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The Deceptive Watchman: Mind, Brain and Time

Sunday, June 1, 2014
1:00 pm - 2:30 pm

The first minute of a roller coaster ride and the ninety-seventh minute in line at the DMV don’t seem to pass at quite the same rate. While our watches show time ticking forward at a uniform pace, the experience of time is anything but. Time is relative–not just in an Einsteinian way—but because the brain colors and shades the passage of time. Through an interdisciplinary discussion among some of the worlds leading researchers, explore the human experience of time, including the fascinating relationship between memory and reality, and the chemical and electrical impulses of the brain that drive the experience.

This program is part of the Big Ideas Series, made possible with support from the John Templeton Foundation.


John HockenberryJournalist

Three-time Peabody Award winner, four-time Emmy Award winner, and Dateline NBC correspondent John Hockenberry has broad experience as a journalist and commentator for more than two decades. Hockenberry is the anchor of the public radio show The Takeaway on WNYC and PRI.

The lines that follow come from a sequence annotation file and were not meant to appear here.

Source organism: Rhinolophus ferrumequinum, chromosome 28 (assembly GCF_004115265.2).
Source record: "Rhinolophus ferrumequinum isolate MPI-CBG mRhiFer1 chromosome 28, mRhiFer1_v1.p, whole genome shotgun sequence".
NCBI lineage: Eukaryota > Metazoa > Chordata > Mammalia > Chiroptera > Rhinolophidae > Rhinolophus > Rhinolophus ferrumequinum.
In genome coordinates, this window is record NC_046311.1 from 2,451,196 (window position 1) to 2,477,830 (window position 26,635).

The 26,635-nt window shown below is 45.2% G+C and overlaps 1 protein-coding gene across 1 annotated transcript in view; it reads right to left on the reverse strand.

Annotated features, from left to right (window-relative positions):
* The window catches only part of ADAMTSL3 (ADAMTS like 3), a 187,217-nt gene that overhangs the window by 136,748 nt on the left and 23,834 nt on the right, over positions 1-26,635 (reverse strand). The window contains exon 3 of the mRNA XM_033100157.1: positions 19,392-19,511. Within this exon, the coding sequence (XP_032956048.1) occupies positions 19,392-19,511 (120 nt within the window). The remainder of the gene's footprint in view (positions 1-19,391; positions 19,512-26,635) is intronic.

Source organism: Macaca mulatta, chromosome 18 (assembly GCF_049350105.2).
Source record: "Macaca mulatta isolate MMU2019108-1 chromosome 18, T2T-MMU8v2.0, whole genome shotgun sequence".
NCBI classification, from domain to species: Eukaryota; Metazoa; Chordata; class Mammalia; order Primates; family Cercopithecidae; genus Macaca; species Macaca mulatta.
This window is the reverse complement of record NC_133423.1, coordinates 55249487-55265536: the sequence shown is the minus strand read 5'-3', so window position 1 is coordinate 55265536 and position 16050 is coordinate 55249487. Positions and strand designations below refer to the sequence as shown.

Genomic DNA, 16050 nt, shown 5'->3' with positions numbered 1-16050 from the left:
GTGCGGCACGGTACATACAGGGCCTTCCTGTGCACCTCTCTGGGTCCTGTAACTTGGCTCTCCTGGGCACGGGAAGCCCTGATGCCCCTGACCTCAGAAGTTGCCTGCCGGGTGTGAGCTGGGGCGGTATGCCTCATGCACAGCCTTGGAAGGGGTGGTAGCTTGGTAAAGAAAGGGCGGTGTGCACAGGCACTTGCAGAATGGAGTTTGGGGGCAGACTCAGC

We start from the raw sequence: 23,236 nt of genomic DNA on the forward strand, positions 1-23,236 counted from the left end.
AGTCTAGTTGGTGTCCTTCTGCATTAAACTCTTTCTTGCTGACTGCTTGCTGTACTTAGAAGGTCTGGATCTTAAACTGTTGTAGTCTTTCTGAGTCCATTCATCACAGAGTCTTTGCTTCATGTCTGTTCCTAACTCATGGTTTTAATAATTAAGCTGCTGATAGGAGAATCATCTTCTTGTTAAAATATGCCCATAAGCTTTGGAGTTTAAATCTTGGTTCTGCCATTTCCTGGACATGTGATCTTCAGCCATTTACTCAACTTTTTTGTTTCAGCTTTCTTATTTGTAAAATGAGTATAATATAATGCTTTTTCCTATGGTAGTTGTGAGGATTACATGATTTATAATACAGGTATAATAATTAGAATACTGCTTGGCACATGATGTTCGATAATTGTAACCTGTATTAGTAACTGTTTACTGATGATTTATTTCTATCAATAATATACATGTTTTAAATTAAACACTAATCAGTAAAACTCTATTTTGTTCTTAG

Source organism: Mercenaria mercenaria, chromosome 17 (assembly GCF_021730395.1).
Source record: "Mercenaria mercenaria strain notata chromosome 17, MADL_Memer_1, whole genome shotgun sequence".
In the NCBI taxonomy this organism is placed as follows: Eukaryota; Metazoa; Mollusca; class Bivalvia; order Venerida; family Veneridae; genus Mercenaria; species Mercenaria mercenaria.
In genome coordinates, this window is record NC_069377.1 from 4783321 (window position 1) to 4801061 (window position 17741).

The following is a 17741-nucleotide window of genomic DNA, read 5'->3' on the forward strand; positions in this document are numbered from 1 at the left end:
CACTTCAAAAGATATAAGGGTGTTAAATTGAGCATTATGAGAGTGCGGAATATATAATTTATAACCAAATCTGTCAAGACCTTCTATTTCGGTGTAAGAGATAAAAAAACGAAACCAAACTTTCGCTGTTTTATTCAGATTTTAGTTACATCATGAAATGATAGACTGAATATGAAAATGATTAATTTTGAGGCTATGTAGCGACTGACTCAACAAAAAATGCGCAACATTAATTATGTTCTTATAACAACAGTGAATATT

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Lila DavachiNeuroscientist

Lila Davachi is Associate Professor of Psychology and Neuroscience and the Director of the Center for Learning, Memory and Emotion at New York University. She received her Ph.D. from Yale University and conducted post-doctoral work at MIT.

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Dean BuonomanoNeuroscientist

Dean Buonomano is a neuroscientist in the Departments of Neurobiology and Psychology, and a member of the Brain Research Institute and the Integrative Center for Learning and Memory at UCLA. He is a leading researcher on how the brain tells time and neurocomputation.

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David EaglemanNeuroscientist, Author

David Eagleman is a neuroscientist, best-selling author, and Guggenheim Fellow who holds joint appointments in the Departments of Neuroscience and Psychiatry at Baylor College of Medicine in Houston, Texas.

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Kia NobreNeuroscientist

Anna Christina Nobre (known as Kia Nobre) is a cognitive neuroscientist interested in understanding the principles of the neural systems that support cognitive functions in the human brain. Her current research looks at how neural activity linked to perception and cognition is modulated according to memories, task goals, and expectations.

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